Bottom Lines: As America Yawned, Mueller's Testimony Damaged Him, Made Impeachment Less Likely

|
|
Posted: Jul 24, 2019 1:35 PM
Bottom Lines: As America Yawned, Mueller's Testimony Damaged Him, Made Impeachment Less Likely

This morning's hearing was not helpful to former Special Counsel Robert Mueller, nor to the Democrats who forced him to testify.  As others have commented, Mueller was an extremely hesitant witness, and we now know why.  As expected, he repeatedly refused to comment on matters that were not mentioned within the four corners of his report, occasionally even declining to comment further on names and items that were mentioned.  Over and over again, he asked lawmakers to repeat their questions, appearing to be battling some combination of a hearing problem and comprehension issues.  With some frequency, Mueller seemed not to recall or understand the contents of the nearly 450-page document that bears his name:


He did not inspire confidence as a sharp, tough-minded prosecutor in full command of his work.  That is not a commentary on his integrity, professional history of reputation, all of which are above reproach, in my book.  It is a commentary on how his probe will be regarded by the public.  Republicans and conservatives are rallying to this critique:


Expect to hear that a lot.  Democrats had a few made-for-television moments, though Mueller's disorientation and halting responses limited Team Nadler's capacity for 'highlight reel' sound bytes.  The problem for the Democrats is that the supposedly big 'gotcha' moments were simply Mueller affirming damaging-looking facts and allegations listed in the document that has been in the public realm -- picked apart and argued over ad nauseam -- for months.  We discussed some of them here (my stance against impeachment was only reinforced today).  The shareable moment of Mueller stating that his report was not a total exoneration of the president, as the president has claimed, wasn't terribly powerful because that conclusion was literally in the document itself, and has been highlighted repeatedly.  Polling shows that the public already disagreed with Trump's over-broad boast about the extent of his exculpation.  As for collusion, Mueller tripped all over himself very early in the proceedings, initially stating that "conspiracy" and "collusion" were not colloquial synonyms.  But his -- or "his" -- report stated precisely the opposite.  When pressed on that inconsistency, he meekly deferred to the written report, which bolsters the president's "no collusion" bottom line:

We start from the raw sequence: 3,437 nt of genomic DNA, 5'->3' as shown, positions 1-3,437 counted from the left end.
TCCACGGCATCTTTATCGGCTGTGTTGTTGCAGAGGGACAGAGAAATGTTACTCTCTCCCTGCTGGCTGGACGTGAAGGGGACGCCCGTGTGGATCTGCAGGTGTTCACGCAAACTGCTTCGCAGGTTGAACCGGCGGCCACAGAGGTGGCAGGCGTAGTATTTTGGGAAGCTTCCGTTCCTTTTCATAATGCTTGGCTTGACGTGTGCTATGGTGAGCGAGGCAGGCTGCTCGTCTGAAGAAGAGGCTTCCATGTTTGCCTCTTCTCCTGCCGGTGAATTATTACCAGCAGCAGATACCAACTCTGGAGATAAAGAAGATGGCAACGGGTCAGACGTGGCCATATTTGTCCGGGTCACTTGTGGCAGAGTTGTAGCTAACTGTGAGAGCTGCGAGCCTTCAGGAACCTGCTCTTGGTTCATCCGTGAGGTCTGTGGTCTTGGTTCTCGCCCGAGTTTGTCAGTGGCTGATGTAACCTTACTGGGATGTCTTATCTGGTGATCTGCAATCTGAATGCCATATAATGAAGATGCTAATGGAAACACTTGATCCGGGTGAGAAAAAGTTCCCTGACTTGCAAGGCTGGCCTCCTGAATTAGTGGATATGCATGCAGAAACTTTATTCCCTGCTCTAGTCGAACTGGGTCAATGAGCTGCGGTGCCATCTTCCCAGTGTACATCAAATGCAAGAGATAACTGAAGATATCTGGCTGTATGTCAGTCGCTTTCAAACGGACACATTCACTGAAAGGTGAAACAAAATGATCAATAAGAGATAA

Mueller also appeared to tie himself into knots on the issue of whether the president would have been indicted if not for an Office of Legal Counsel memo that provided the legal guidance that such an action against a sitting president is not permitted.  At times, Mueller seemed to suggest that the OLC memo was the reason charges were not considered or brought.  But in his prepared testimony, as well as in the report, he also cited "fairness" principles as informing that decision.  Furthermore, Attorney General Barr has averred that Mueller told him and others that the OLC guidance was not the key factor in reaching his determination not to consider obstruction charges against Trump.  This was all rather confusing, and certainly muddied the waters in terms of any point the Democrats were trying to prove.  Battling in the weeds about OLC memos is not the stuff of public relations magic. Quite frequently, Mueller decided not to comment on certain questions or matters, often calling them beyond his 'purview.'  At one point, he said that he was unfamiliar with Fusion GPS.  I made this point:


Under GOP questioning, Mueller avoided and dodged questions about who wrote certain documents, including his infamous letter to William Barr, appearing uncomfortable when asked about why that missive happened to leak, after he'd managed to captain a leak-free ship for so long.  Republicans sought to make the case that Mueller and his (heavily partisan) team ignored significant components of a holistic examination of foreign interference in the 2016 presidential election, casting doubt on whether Mueller was truly in charge of the enterprise in a comprehensive way.  Unfortunately for Mueller, he contributed to those doubts today.  

Bottom line: This did not advance the cause of impeachment, which may actually come as welcome news to Democratic leadership.  It wasn't just a dud; it was "very painful," in the words of David Axelrod.  I suspect that Chairman Nadler secretly knows that he would have been better off never holding the hearing in the first place, and letting this remain as Mueller's last word.  And above all, I feel confident that the vast majority of Americans do not care about what happened today.  People had already made up their minds on this overall subject, and the game was not changed one bit by Mueller's testimony earlier -- except, perhaps, in the sense that independent-minded observers' confidence in Mueller may have been dented.  Ironically, both the president and the House Speaker may be smiling today, as both oppose impeachment, albeit for different reasons.